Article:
City Colleges of Chicago Fund Balance Continues to Decline

June 21, 2017

As the State of Illinois approaches two full years without enacting a comprehensive state budget, local governments have been forced to make difficult financial decisions to continue operating during these uncertain times.

City Colleges of Chicago has received only a quarter of its funding from the Illinois Community College Board during the last two fiscal years, along with reduced MAP Grant funding for low income students. As a result, it has resorted to making cuts and efficiencies as well as drawing down reserve funds to continue operations. Because of the ongoing budget impasse and City Colleges’ use of its reserves, S&P Global Ratings downgraded City Colleges’ credit rating four notches to BBB from A+ on April 20, 2017, with the likelihood of a rating change in the near future if the District does not develop a plan to address its state funding shortfalls and liquidity crisis.

In this blog post, the Civic Federation examines City Colleges of Chicago’s fund balance levels as reported in its recently released Comprehensive Annual Financial Report (CAFR) for the fiscal year ending June 30, 2016.

Fund balance is a term commonly used to describe the net assets of a governmental fund and serves as a measure of financial resources. As a public college system with primarily business-type activities, City Colleges of Chicago does not have governmental funds. Rather, it reports net assets for all of its funds. Thus, unrestricted net assets are akin to “fund balance” for the District.

The fund balance ratio reflects the savings that a government has accumulated relative to its expenditures for the fiscal year. It is an indicator of the government’s financial ability to maintain current service levels. Data used to calculate City Colleges’ ratio is found in the Statement of Net Assets from the City Colleges audited financial report.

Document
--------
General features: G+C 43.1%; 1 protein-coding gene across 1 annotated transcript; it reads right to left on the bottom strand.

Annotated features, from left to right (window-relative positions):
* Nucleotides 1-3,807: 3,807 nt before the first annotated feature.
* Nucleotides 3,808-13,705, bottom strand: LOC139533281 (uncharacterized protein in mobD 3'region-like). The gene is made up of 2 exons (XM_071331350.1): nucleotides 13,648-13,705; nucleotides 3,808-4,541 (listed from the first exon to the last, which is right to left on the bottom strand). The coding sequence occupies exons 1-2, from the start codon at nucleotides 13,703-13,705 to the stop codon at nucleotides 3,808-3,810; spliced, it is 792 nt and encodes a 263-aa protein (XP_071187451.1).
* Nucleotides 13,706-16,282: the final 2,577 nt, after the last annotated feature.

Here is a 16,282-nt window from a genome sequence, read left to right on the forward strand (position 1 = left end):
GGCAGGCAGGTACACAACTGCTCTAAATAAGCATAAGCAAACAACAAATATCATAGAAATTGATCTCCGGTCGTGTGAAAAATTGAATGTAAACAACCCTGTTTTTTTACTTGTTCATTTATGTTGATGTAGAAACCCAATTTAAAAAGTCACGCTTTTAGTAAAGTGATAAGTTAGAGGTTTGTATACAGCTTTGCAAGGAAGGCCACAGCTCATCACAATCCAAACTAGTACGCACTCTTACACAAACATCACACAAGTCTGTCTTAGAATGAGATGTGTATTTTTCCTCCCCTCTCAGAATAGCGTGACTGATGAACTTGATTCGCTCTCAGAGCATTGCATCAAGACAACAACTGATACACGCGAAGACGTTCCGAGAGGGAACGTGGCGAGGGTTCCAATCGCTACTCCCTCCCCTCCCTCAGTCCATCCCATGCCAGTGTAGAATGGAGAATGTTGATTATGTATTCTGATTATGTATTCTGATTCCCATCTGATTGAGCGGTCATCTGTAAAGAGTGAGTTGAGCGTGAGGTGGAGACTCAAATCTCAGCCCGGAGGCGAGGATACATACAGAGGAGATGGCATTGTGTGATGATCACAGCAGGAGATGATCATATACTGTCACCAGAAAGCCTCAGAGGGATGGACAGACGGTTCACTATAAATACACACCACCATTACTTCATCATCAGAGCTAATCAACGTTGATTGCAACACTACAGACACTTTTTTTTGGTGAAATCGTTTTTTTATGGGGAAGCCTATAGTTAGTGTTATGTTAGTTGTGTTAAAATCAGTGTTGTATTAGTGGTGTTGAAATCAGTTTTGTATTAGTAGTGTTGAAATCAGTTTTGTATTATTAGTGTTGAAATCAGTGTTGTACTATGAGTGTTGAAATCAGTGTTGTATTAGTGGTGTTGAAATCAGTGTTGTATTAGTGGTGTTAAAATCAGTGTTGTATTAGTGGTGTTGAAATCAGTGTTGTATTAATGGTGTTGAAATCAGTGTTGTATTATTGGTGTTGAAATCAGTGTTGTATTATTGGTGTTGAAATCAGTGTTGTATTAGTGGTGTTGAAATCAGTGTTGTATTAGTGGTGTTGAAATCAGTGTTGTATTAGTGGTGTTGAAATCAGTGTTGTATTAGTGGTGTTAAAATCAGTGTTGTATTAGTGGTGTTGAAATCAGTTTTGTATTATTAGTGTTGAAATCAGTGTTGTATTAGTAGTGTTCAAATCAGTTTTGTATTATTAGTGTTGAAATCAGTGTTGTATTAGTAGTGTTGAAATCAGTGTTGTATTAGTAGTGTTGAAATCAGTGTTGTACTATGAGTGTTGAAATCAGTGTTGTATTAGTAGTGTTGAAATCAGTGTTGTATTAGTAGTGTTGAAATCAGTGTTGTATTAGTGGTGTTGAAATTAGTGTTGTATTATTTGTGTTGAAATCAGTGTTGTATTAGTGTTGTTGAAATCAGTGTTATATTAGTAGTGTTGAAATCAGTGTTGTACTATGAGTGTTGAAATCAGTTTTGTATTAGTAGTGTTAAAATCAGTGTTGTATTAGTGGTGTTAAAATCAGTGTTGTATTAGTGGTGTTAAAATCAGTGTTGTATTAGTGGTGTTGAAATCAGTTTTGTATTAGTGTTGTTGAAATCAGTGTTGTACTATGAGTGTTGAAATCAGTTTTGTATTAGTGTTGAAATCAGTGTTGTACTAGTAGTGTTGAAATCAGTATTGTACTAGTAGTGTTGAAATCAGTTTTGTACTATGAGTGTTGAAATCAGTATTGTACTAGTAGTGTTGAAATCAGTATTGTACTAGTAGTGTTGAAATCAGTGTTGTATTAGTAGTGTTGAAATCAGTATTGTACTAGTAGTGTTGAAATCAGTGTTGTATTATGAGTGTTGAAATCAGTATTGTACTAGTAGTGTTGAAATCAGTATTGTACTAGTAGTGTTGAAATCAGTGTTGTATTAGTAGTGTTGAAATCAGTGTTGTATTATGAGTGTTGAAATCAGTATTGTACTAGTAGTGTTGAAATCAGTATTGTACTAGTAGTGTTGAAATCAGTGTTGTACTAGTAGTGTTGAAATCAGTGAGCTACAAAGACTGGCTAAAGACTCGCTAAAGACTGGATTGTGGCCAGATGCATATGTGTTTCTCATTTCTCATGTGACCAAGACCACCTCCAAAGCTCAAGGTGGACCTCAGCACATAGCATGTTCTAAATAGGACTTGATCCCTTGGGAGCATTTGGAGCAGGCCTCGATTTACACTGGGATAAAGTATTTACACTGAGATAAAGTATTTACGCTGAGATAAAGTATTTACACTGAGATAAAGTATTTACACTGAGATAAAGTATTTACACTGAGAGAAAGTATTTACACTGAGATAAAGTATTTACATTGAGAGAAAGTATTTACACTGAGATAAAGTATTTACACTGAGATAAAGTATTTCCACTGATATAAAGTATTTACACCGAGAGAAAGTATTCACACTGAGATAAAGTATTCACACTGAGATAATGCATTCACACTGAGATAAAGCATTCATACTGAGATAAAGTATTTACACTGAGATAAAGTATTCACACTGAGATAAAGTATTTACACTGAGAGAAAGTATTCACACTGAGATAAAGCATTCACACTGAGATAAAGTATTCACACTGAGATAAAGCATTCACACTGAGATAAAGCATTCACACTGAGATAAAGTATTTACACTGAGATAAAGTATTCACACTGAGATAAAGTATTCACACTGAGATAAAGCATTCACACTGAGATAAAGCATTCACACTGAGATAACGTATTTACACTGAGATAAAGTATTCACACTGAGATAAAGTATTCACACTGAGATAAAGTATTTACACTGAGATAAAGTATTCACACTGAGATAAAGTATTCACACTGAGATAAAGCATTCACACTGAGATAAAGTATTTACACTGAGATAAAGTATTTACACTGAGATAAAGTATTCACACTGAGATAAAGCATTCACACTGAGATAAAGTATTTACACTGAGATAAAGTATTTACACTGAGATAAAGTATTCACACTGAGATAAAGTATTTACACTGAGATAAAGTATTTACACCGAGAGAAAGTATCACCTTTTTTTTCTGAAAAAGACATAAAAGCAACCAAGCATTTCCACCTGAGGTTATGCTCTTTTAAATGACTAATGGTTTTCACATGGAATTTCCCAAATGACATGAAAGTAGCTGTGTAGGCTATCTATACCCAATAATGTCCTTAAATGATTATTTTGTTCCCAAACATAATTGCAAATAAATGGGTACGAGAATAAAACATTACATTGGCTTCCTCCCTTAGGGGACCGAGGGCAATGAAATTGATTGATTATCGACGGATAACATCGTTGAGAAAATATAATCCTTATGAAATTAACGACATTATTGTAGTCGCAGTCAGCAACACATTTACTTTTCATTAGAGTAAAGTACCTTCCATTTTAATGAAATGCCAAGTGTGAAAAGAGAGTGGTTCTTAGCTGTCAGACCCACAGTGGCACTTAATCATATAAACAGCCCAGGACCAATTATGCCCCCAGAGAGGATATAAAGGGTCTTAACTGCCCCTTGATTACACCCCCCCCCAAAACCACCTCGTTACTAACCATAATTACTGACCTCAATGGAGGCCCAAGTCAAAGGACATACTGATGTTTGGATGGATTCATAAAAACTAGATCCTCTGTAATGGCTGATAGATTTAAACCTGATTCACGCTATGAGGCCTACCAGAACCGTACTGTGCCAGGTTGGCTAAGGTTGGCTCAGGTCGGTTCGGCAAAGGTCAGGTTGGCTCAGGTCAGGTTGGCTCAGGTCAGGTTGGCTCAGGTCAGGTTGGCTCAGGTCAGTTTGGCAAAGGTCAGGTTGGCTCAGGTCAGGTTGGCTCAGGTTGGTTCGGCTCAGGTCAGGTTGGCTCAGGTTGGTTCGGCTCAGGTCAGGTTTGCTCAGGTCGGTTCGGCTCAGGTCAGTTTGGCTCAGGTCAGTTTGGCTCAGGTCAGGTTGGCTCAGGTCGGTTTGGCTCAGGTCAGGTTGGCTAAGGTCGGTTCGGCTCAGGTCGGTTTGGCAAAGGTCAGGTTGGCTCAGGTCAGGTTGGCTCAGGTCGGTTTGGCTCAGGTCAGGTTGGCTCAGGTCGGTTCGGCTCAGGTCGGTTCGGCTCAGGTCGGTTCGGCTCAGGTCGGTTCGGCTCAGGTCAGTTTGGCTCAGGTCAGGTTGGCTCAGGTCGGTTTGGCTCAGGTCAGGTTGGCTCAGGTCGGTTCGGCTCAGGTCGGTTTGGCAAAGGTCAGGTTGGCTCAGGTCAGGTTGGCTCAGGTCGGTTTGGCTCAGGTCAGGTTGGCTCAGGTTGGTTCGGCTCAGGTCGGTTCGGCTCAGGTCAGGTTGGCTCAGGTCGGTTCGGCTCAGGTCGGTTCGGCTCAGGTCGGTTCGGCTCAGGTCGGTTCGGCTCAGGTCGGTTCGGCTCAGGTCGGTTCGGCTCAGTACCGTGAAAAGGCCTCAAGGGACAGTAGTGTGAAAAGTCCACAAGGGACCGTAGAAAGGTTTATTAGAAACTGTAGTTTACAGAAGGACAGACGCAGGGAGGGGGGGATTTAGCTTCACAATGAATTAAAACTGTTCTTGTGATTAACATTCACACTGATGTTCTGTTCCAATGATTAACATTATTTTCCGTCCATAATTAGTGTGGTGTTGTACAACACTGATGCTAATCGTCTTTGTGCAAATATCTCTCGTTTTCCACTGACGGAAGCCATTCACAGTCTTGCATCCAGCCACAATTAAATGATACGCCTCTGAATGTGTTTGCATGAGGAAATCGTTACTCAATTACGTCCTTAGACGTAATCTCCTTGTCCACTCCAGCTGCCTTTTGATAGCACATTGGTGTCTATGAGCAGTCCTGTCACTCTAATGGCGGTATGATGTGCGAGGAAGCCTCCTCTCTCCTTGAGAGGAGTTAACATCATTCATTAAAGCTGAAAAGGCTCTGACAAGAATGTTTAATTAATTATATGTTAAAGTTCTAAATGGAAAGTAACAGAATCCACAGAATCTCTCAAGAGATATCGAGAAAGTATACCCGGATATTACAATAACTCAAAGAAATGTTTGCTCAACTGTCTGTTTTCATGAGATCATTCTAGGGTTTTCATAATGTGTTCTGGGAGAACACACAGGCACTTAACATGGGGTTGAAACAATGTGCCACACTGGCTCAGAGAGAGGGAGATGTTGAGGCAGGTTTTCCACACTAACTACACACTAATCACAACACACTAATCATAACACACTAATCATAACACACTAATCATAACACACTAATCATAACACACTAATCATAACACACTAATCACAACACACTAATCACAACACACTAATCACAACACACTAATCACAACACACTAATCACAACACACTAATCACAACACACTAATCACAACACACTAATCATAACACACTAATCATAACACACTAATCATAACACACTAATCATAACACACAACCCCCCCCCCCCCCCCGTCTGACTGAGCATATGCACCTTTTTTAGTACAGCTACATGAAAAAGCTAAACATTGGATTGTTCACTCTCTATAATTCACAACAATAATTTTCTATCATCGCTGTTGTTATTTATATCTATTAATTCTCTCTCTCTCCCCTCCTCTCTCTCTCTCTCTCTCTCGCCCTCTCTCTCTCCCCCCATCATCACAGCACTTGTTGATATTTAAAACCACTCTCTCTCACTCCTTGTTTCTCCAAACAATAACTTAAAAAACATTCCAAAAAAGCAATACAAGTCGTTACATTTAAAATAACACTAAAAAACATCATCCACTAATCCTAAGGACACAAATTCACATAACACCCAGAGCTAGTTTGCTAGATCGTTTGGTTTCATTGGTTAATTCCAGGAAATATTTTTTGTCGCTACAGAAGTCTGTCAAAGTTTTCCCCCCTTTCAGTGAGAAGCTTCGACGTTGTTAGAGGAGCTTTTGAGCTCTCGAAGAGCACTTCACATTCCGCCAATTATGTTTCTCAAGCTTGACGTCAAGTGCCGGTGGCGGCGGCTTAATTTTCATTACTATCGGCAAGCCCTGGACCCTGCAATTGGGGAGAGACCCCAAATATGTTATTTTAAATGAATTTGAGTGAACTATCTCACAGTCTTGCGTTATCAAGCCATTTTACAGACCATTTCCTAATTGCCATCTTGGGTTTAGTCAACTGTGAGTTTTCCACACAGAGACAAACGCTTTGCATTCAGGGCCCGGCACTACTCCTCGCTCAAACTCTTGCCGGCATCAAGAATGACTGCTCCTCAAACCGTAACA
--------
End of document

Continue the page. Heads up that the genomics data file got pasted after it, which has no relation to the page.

The Government Finance Officers Association (GFOA) recommends that general purpose governments maintain an unrestricted general fund fund balance of no less than two months, or 16.7%, of regular general fund operating revenues or regular general fund operating expenditures. City Colleges is a special purpose, not a general purpose government, but its size and the relative instability of its revenue stream make it prudent for the District to maintain adequate reserves. The GFOA statement also recommends that each unit of government should adopt a formal policy that considers the unit’s own specific circumstances.

City Colleges maintains a policy that fund balance over 3% of the unrestricted funds actual expenses may be transferred to the Operations and Maintenance Fund subject to the Board’s approval. This effectively maintains a 3% minimum unrestricted funds fund balance.[1] The District included additional guidelines in its FY2017 budget that the District uses to manage its fund balances, including not using operating fund fund balance to finance current operations, except under extraordinary circumstances, and recognizing bond ratings, credit implications and the District’s limited revenue sources as important factors to be considered before using fund balance.[2]

The following chart presents unrestricted fund balance for FY2007 through FY2016. The fund balance ratio for City Colleges averaged 43.5% between FY2007 and FY2016, well above the 16.7% ratio recommended by the GFOA. However, in the two most recent years of audited financial data, the unrestricted fund balance ratio has declined significantly. The fund balance ratio decreased 21.4 percentage points between FY2014 and FY2015 due to the continuing construction of the new Malcolm X campus.[3] Between FY2015 and FY2016 the fund balance ratio saw another significant 22.0 percentage point, or approximately $110.0 million, decline in its unrestricted net assets. The majority of the decline is due to the District drawing down its reserves by $59.0 million to cover an operating loss at the District.[4]


With the Illinois General Assembly currently in a special session working on a compromise to adopt a comprehensive state budget and City Colleges of Chicago nearing the end of its fiscal year on June 30, 2017, the Federation will continue to monitor the outcome of the state budget impasse to see if it will have a positive impact on the District’s finances.   

[1] See the resolution on the City Colleges of Chicago’s website at

[2] City Colleges of Chicago, FY2017 Annual Operating Budget, p. 32.

[3] City Colleges of Chicago, FY2015 CAFR, p. 3.

[4] Information provided by City Colleges of Chicago Finance Department, May 30, 2017.